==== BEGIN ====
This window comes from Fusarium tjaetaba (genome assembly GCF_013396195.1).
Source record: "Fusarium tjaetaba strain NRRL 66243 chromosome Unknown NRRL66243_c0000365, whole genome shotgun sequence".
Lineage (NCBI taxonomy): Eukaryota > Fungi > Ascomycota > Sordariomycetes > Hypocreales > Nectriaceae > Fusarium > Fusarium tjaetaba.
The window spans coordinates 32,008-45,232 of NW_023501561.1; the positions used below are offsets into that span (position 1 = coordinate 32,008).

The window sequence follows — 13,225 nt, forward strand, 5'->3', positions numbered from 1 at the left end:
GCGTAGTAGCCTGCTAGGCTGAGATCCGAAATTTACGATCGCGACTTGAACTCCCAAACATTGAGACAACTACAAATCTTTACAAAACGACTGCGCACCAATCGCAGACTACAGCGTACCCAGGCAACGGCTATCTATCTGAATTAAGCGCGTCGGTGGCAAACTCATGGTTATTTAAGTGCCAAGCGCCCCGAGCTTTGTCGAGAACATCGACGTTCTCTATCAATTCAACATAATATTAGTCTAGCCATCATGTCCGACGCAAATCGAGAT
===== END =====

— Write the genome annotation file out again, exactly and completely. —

This window comes from Fusarium tjaetaba (genome assembly GCF_013396195.1).
Source record: "Fusarium tjaetaba strain NRRL 66243 chromosome Unknown NRRL66243_c0000365, whole genome shotgun sequence".
Lineage (NCBI taxonomy): Eukaryota > Fungi > Ascomycota > Sordariomycetes > Hypocreales > Nectriaceae > Fusarium > Fusarium tjaetaba.
The window spans coordinates 32,008-45,232 of NW_023501561.1; the positions used below are offsets into that span (position 1 = coordinate 32,008).

The window sequence follows — 13,225 nt, forward strand, 5'->3', positions numbered from 1 at the left end:
GCGTAGTAGCCTGCTAGGCTGAGATCCGAAATTTACGATCGCGACTTGAACTCCCAAACATTGAGACAACTACAAATCTTTACAAAACGACTGCGCACCAATCGCAGACTACAGCGTACCCAGGCAACGGCTATCTATCTGAATTAAGCGCGTCGGTGGCAAACTCATGGTTATTTAAGTGCCAAGCGCCCCGAGCTTTGTCGAGAACATCGACGTTCTCTATCAATTCAACATAATATTAGTCTAGCCATCATGTCCGACGCAAATCGAGAT